Now Hear This: Maritime Hearing Protection

By Michael Walsh, Director of business development, Sonetics Corporation
Monday, October 21, 2013

Better communication and hearing protection in the maritime environment through wireless headsets.

Clear communication is essential for a safe, effective and productive workplace. Too often, however, excessive levels of background noise make communication difficult. An estimated 22 million Americans are exposed to hazardous levels of workplace noise each year — four million are exposed every day.  If you work in the maritime environment, you are likely among those four million. It has long been known that marine vessels are noisy places, and studies have demonstrated a clear correlation between long-term assignment aboard Navy ships and an increased rate of hearing loss.

Too Much Noise
Prolonged exposure to excessive noise leads to a condition known as “noise-induced hearing loss” (NIHL), the most common work-related illness in the United States. NIHL is hard to detect because it develops, in Coast Guard terminology, by the “three Ps”: painlessly, progressively and permanently.  Once hearing has been lost, there is no way to reverse the damage.
Excessive noise has been linked to other ill effects, including tinnitus (ringing in the ears), high blood pressure, headaches, muscle tension, ulcers and poor job performance.  Maritime studies have linked constant noise exposure to aggressive behavior and sleep disturbances. High noise levels aboard ship also interfere with the audibility of speech and warning signals, both of which impair safety. Noisy work environments pose an even bigger problem: how to protect workers from NIHL while simultaneously enabling them to talk with each other on the job. Earmuffs may guard against hearing loss, but make it even harder for workers to hear each other. Walkie-talkies enable direct communication but do nothing to protect hearing and also require a free hand for operation. Hand signals require line-of-sight visibility and can be misinterpreted.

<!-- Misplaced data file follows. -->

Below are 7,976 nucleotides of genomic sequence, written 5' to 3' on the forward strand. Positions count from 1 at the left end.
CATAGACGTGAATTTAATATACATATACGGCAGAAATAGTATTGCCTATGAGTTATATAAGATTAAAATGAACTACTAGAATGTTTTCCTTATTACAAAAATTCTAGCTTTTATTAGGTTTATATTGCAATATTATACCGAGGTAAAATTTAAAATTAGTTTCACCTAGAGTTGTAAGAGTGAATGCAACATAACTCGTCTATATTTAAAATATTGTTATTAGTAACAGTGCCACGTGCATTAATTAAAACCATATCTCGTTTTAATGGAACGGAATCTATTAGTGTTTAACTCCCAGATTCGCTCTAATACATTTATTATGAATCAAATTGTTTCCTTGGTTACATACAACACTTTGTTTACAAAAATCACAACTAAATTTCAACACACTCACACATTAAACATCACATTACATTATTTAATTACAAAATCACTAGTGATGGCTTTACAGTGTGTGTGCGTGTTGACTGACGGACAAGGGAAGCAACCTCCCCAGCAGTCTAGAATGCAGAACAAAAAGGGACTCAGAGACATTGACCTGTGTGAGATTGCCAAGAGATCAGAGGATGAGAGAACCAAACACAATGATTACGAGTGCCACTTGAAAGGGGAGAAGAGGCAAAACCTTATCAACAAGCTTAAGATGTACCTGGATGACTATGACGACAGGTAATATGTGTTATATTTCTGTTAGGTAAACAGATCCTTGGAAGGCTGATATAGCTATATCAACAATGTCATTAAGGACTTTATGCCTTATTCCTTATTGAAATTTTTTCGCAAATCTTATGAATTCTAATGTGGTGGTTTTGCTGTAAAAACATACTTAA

Studies have shown that 80 percent of maritime accidents are due to human error, not equipment failure. Safety specialist Gordon Dupont has noted that one of the most common human errors is “lack of communication.” If workers cannot exchange information, the stage is rigged for an accident. Excessive noise greatly interferes with that exchange.

How Loud are Workboats?
The “excessiveness” of noise exposure depends on the intensity of the noise as measured in decibels (dB) and the length of the exposure. OSHA requires workers to wear hearing protection when exposed to an average of 85 dB over an eight-hour period, the threshold at which hearing damage begins to occur. The American Bureau of Shipping and the International Maritime Organization have issued similar guidelines.
How does the 85 dB “threshold” translate into the maritime environment? The short answer is that noise is a significant stressor on board ships. Crew quarters are often in close proximity to the propulsion mechanism, which creates issues with both noise and vibration. Studies have recorded noise levels as high as 120 dB in the engine room and ventilation system, which exceeds the human pain threshold. Other data show that 55-60 meter trawlers generate average noise levels of 85 dB over a 14-day trip. By comparison, a ticking watch emits 20 dB; normal conversation, 50 dB; a motorcycle, 100 dB; and a jet takeoff from 75 feet away, 150 dB. Sounds over 150 dB will rupture the eardrum.  The decibel scale is logarithmic, so sound exposure escalates quickly. Every increase of 3 dB cuts the allowable exposure time in half, and each increase of 10 dB doubles the perceived intensity of sound. Using OSHA’s limit of 85 dB per eight-hour day as a benchmark, exposure to 100 dB of noise for more than 15 minutes would trigger the need for hearing protection.